How Small Can A Breast Reduction Go?
Before discussing how small a breast reduction can go, I first want to comment on breast reduction surgery itself.
Breast reduction is perhaps one of the most gratifying operations that I perform for my patients. It is fascinating to me how long people wait before they choose to go ahead with it. Obviously, I know how scary it can be to consider any surgery, yet, breast reduction can be life-changing.
I can never promise to resolve back, neck or shoulder pain in a patient through breast reduction, but I cannot tell you how many people have improved their symptoms or reduced the pain, simply by taking away excess weight of the breasts.
So, how small can you go with a breast reduction?
In truth, there are no limits to reducing the size of the breast, but there are some limitations. The most common breast reduction makes an effort to keep the nipple and the areola attached to healthy living tissue. By keeping the nipple and the areola attached, the patient still has the possibility of breastfeeding and the possibility of maintaining sensation to the nipple (although that is not guaranteed). This is called a pedicle technique – a bridge supplying blood to the nipple and the areola.
If someone wants to be excessively small or the breast starts out excessively large, the pedicle may not be able to support the blood supply to the nipple or areola. In that type of patient, if we really want to go small or if the blood supply were in jeopardy, we take off the nipple and areola, reduce the breast basically to any size we wish, and then stick the nipple back on like a skin graft.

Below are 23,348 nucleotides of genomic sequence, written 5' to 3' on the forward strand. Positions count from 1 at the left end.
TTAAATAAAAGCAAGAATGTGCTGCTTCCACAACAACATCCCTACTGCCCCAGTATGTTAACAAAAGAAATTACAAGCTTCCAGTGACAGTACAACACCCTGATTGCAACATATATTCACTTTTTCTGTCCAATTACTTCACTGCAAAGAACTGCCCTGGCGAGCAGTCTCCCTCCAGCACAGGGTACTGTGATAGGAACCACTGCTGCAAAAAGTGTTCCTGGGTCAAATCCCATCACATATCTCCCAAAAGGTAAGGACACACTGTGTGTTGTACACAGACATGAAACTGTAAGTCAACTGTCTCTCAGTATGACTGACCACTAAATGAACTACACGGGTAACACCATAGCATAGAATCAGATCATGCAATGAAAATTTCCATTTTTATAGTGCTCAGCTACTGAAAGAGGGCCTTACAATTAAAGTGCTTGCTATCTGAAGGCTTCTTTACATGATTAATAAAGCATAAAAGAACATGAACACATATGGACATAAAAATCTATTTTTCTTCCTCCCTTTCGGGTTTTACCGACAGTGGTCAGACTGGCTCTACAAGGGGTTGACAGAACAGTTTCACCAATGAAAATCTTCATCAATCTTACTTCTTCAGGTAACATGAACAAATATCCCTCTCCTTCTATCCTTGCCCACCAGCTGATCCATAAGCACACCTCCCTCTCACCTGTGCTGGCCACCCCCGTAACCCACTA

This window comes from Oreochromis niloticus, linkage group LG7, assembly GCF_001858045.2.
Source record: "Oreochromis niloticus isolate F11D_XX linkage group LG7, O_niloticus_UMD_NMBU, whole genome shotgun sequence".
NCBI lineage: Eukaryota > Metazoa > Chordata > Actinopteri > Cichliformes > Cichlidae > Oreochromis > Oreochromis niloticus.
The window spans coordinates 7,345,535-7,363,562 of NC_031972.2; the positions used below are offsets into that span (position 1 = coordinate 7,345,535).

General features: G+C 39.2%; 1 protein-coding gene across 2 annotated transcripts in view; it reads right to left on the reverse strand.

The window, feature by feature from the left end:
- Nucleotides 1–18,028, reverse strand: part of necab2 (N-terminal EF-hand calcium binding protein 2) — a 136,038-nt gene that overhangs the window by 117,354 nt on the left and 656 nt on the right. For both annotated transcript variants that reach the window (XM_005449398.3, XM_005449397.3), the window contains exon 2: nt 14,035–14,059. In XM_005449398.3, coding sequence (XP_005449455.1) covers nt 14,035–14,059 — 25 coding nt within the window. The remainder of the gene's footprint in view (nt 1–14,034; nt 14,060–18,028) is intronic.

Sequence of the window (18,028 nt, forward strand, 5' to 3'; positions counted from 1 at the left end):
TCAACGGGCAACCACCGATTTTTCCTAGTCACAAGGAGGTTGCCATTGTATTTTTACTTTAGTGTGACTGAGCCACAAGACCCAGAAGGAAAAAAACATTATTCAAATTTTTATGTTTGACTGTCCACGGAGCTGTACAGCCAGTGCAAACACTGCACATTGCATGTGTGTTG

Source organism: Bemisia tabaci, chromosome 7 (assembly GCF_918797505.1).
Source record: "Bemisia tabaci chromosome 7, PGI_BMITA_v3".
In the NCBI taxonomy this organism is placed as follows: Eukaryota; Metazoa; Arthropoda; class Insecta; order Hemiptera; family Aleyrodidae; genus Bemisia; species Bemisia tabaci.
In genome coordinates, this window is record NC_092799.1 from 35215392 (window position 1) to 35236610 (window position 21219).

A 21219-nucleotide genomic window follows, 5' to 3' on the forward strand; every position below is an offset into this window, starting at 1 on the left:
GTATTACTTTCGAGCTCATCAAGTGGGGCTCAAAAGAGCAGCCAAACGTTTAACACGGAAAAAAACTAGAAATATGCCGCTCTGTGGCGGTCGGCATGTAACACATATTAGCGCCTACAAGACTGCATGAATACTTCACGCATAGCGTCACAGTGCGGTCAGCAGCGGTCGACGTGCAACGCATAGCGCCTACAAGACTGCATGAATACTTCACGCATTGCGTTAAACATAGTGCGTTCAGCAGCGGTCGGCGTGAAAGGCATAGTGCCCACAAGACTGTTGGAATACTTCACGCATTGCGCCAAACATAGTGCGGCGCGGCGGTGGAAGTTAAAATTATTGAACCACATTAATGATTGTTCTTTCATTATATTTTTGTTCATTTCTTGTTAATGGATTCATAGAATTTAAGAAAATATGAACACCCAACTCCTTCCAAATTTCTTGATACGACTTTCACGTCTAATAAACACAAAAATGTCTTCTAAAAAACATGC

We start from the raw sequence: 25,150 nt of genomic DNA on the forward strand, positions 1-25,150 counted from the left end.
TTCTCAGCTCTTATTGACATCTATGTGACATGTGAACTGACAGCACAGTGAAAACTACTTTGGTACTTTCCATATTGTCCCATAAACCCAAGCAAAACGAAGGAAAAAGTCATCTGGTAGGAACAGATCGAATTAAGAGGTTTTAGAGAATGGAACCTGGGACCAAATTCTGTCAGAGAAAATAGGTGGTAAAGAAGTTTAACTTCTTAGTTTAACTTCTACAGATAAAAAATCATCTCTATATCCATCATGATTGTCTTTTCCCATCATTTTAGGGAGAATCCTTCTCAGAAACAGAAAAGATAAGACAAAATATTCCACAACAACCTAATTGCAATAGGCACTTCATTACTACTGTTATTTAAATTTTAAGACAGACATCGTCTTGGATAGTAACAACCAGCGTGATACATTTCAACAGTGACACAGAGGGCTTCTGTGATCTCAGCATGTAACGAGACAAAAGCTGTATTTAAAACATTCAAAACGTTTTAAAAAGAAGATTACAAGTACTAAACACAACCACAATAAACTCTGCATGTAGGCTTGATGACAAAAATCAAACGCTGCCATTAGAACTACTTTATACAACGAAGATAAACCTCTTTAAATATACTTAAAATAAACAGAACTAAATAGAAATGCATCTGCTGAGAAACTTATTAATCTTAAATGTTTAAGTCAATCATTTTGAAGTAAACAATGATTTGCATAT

This free nipple graft gives more flexibility in smaller sizes but patients will lose the ability to breastfeed, and they will lose nipple sensation. They often lose some projection of the nipple itself, although that’s not really a problem, and sometimes darker skin patients will lose pigment but that is easily tattooed.
In “Tops” surgery for people transitioning from female to male, almost all of the breast tissue is removed and free nipple grafting is common.
Professional advice is key
When patients come to me for a breast reduction, I do my best to evaluate their size goals, breastfeeding preferences, and other factors to determine a tailored plan that makes sense for them. Most patients will prefer a pedicle technique but patients with excessively droopy or long breasts will be safer and better off with a free nipple graft.
Of course, excessively large-breasted patients are the bulk of breast reduction patients, but often smaller-breasted patients have some degree of reduction as part of a breast lift. The heavier the breast the further it will droop over time. Natural tissue always responds to gravity.
That said, breast reductions, and even breast lifts, can be repeated. Breasts change and fluctuate throughout life – pregnancy, age, weight gain and weight loss all contribute. If a patient is happy with her size but has drooped, the breast can be retightened. If a patient has gained weight and the breast has enlarged, the patient can be reduced for a second or even a third time.
If you are interested in scheduling a free consultation about breast reduction, please get in touch with my practice to learn more.
- Breast reduction can be a life-changing procedure, with a host of benefits for patients
- There are no absolute limits on how small a breast reduction can go, but there are limiting factors to consider
- The main factors are whether a patient wishes to retain nipple sensation and the ability to breastfeed.
- It’s best to discuss your size goals and preferences on sensation and breastfeeding with an experienced, professional surgeon.
- Breast reductions (and lifts) can be repeated in the future, if necessary.
January 1, 2023 5:51 pm